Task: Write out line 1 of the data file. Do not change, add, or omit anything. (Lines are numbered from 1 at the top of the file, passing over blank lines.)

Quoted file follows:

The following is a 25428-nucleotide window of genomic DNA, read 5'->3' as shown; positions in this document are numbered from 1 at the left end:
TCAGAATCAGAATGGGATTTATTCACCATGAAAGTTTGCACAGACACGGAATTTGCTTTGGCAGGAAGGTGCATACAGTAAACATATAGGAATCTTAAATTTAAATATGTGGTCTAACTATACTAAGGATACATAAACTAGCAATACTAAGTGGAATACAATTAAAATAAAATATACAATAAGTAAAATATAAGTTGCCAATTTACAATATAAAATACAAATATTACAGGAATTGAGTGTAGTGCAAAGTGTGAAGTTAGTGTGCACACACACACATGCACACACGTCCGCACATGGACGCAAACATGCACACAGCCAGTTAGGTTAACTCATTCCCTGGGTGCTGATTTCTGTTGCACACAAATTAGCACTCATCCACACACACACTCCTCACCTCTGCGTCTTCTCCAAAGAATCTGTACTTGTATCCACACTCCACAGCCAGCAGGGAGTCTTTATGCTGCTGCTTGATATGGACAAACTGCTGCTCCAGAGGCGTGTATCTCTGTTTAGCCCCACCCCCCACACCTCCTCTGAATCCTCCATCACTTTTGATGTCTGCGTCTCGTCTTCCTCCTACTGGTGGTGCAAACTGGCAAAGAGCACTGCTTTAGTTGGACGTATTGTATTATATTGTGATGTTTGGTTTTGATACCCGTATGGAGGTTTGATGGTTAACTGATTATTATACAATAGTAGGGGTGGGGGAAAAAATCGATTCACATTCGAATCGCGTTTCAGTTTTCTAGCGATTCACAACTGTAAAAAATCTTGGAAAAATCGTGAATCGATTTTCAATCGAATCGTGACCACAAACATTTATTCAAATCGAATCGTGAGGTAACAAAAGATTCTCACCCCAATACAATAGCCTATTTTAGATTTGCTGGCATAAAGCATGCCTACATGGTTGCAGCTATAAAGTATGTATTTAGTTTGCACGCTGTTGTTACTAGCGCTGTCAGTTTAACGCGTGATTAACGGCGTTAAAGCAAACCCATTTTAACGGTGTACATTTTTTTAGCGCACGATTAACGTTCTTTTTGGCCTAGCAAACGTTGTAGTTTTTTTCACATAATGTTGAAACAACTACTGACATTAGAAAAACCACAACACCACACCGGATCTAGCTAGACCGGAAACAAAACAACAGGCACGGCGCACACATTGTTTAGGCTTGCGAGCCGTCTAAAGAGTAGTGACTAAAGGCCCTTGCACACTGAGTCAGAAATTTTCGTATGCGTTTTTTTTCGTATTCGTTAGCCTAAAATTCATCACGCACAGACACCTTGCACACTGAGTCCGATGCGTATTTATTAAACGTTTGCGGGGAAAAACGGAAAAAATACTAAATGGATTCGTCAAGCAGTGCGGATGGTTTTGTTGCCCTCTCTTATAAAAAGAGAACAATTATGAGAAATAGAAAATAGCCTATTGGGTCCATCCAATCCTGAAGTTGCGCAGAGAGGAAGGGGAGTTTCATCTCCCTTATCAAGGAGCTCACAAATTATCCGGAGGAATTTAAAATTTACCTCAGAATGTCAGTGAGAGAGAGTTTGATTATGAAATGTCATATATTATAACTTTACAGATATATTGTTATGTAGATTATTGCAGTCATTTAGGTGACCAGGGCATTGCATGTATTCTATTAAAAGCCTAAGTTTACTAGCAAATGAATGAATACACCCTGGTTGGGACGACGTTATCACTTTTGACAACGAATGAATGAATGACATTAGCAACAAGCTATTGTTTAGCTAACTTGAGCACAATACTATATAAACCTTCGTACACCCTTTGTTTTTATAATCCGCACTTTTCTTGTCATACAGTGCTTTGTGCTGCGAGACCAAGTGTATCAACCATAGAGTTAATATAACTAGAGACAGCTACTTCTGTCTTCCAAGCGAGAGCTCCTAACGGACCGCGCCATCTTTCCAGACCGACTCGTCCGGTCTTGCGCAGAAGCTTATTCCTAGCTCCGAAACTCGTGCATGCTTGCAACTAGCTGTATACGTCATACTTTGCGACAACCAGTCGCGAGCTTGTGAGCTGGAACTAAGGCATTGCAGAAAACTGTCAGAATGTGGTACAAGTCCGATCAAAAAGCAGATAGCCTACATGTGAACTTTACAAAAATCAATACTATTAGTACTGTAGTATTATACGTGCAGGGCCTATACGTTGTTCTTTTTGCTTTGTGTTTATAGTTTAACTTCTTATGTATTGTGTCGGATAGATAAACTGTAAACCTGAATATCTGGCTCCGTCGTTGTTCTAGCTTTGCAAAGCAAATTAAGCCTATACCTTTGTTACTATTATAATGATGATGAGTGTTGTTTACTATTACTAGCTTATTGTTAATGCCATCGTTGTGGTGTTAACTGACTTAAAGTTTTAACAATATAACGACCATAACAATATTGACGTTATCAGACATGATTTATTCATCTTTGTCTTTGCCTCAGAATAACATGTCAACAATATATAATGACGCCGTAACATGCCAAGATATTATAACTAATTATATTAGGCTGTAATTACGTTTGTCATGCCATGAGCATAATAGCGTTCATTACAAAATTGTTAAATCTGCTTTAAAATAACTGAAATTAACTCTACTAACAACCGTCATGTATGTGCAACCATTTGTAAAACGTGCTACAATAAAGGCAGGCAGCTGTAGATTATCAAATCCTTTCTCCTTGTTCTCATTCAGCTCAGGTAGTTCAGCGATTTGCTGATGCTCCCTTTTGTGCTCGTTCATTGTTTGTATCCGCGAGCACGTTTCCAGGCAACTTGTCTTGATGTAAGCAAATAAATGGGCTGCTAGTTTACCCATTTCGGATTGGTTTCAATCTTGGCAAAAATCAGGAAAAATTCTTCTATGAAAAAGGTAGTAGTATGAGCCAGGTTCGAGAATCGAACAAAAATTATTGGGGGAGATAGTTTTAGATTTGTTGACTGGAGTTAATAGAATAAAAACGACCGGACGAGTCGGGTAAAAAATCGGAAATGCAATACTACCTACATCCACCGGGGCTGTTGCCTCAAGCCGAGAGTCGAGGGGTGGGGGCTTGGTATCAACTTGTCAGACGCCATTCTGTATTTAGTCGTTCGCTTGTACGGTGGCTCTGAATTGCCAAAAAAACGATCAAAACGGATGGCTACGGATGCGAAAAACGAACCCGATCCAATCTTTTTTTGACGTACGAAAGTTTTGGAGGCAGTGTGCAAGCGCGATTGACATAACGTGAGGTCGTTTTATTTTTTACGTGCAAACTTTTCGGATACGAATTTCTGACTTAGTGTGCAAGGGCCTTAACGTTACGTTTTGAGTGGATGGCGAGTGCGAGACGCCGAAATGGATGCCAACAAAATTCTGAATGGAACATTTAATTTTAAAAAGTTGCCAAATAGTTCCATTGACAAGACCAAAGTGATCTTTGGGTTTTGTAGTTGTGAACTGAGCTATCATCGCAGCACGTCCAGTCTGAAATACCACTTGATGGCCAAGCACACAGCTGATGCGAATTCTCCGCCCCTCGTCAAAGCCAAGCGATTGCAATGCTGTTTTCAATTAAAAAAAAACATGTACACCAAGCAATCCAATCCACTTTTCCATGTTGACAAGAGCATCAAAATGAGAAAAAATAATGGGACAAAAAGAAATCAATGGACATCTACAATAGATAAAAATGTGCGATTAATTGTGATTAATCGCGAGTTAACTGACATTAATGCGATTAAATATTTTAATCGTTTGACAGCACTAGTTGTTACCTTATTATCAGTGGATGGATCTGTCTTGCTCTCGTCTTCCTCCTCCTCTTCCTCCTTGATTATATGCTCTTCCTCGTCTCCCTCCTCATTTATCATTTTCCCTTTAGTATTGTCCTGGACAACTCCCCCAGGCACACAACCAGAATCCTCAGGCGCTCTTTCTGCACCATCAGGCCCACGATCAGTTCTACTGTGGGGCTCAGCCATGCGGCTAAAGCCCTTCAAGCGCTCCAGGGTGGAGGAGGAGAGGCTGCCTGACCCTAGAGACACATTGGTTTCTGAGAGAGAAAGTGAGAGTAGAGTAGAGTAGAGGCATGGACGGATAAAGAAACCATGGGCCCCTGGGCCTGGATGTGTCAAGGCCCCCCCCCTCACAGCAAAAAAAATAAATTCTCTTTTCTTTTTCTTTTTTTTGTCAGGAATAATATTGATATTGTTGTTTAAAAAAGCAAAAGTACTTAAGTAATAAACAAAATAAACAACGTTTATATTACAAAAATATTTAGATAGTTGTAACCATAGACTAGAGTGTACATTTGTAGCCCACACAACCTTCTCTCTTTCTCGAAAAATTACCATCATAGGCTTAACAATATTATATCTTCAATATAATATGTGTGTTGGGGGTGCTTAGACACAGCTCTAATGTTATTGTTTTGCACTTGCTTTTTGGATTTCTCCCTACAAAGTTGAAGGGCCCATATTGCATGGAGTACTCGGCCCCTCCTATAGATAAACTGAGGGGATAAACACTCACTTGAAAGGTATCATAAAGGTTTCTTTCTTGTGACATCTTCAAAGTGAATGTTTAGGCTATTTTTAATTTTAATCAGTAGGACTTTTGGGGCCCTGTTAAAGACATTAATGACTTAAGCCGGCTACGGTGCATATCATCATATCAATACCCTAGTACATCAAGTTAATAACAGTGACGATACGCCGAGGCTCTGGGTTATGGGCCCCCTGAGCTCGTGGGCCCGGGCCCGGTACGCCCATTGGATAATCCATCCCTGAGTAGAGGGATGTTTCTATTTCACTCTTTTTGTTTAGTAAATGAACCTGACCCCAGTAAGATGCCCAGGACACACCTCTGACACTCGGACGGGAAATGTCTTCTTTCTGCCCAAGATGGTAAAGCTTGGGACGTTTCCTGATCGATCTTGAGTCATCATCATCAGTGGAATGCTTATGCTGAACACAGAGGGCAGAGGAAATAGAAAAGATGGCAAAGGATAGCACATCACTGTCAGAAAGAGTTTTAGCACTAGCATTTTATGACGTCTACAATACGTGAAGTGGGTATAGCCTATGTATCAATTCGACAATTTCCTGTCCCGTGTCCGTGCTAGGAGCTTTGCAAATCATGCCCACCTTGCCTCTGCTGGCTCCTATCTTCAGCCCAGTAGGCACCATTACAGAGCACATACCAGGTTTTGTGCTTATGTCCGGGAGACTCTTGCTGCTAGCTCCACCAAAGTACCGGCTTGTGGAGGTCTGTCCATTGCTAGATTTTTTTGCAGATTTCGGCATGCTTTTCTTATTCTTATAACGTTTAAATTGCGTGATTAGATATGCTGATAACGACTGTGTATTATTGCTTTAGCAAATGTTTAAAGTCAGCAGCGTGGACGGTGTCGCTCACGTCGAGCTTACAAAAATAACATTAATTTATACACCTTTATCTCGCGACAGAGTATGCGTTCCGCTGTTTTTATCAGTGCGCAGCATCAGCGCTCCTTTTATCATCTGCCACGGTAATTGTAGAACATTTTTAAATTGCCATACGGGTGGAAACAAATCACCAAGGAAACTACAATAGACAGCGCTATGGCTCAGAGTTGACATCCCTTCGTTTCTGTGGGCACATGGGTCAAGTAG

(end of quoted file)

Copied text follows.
The following is a 25428-nucleotide window of genomic DNA, read 5'->3' as shown; positions in this document are numbered from 1 at the left end: